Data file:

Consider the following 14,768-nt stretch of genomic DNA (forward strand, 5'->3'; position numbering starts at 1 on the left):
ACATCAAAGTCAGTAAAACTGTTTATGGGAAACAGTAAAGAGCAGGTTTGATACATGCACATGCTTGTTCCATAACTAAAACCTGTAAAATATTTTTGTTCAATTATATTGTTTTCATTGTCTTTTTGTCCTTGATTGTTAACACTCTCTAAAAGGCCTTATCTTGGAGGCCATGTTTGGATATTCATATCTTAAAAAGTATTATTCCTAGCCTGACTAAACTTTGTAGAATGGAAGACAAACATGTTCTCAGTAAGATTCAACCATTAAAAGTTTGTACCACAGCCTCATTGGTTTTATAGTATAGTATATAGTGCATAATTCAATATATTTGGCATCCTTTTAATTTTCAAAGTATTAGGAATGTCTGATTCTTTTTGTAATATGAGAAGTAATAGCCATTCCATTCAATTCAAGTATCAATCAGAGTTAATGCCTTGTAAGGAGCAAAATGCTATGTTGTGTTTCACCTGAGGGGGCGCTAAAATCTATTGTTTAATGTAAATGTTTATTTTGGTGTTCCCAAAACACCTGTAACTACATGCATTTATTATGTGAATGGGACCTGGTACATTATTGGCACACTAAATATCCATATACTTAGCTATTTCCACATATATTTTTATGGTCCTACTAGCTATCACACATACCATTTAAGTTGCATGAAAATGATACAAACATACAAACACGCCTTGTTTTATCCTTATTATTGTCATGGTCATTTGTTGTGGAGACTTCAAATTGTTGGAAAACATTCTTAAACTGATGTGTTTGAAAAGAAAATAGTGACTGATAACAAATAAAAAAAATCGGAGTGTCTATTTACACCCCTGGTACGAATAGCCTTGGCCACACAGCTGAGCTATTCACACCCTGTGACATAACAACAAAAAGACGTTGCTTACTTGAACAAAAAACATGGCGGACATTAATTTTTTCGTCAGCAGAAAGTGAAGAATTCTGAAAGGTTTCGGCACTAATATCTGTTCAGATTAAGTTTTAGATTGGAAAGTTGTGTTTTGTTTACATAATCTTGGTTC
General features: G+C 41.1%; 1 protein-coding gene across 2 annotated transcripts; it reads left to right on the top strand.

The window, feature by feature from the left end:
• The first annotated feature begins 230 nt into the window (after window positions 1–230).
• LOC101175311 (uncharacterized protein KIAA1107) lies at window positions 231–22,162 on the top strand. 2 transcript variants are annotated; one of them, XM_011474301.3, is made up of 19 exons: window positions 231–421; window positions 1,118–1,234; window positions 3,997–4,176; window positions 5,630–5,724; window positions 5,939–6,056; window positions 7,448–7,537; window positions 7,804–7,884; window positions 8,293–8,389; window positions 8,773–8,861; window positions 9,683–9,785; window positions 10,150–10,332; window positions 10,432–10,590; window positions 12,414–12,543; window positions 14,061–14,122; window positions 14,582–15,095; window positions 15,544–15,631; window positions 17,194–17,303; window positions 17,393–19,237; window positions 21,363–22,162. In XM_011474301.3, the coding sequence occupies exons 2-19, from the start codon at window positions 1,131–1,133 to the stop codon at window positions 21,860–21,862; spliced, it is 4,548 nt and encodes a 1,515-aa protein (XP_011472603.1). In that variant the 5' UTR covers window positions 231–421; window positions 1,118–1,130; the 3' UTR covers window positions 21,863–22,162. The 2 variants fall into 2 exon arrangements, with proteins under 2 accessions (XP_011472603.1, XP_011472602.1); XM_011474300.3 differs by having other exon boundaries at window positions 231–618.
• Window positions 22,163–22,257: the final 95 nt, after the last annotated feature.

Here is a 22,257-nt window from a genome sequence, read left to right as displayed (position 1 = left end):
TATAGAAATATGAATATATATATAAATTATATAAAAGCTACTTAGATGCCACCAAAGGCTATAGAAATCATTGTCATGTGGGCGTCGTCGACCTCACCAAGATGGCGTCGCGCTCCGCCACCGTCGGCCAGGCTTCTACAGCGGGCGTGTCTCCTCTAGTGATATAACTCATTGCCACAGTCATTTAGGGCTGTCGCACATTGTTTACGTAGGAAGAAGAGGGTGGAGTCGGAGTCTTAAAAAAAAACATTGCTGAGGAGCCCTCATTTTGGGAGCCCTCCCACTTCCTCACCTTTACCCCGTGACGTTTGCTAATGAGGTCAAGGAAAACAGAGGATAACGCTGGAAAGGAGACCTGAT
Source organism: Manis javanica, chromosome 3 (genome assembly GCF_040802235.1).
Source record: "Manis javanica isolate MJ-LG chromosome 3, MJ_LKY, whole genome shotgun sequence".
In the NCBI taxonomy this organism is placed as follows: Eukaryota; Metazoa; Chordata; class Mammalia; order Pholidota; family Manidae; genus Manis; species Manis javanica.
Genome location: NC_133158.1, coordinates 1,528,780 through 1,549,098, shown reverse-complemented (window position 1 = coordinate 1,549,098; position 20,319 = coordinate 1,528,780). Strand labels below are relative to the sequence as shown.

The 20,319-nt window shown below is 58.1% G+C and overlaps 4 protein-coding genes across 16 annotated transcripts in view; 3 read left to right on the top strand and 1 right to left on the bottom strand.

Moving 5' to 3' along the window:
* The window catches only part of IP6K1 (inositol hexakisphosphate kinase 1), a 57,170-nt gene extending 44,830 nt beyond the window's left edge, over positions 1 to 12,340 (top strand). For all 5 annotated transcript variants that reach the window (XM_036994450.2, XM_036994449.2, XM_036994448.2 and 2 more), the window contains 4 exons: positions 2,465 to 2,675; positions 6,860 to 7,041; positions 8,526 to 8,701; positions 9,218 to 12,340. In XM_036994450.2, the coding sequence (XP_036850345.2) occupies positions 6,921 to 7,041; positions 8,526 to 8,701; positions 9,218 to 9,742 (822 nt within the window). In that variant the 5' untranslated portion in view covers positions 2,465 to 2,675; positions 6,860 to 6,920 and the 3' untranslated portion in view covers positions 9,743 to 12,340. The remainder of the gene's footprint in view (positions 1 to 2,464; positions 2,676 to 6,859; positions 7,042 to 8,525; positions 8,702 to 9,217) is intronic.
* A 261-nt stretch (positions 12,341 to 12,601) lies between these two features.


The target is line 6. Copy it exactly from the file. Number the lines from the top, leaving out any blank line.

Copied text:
• LOC101175311 (uncharacterized protein KIAA1107) lies at window positions 231–22,162 on the top strand. 2 transcript variants are annotated; one of them, XM_011474301.3, is made up of 19 exons: window positions 231–421; window positions 1,118–1,234; window positions 3,997–4,176; window positions 5,630–5,724; window positions 5,939–6,056; window positions 7,448–7,537; window positions 7,804–7,884; window positions 8,293–8,389; window positions 8,773–8,861; window positions 9,683–9,785; window positions 10,150–10,332; window positions 10,432–10,590; window positions 12,414–12,543; window positions 14,061–14,122; window positions 14,582–15,095; window positions 15,544–15,631; window positions 17,194–17,303; window positions 17,393–19,237; window positions 21,363–22,162. In XM_011474301.3, the coding sequence occupies exons 2-19, from the start codon at window positions 1,131–1,133 to the stop codon at window positions 21,860–21,862; spliced, it is 4,548 nt and encodes a 1,515-aa protein (XP_011472603.1). In that variant the 5' UTR covers window positions 231–421; window positions 1,118–1,130; the 3' UTR covers window positions 21,863–22,162. The 2 variants fall into 2 exon arrangements, with proteins under 2 accessions (XP_011472603.1, XP_011472602.1); XM_011474300.3 differs by having other exon boundaries at window positions 231–618.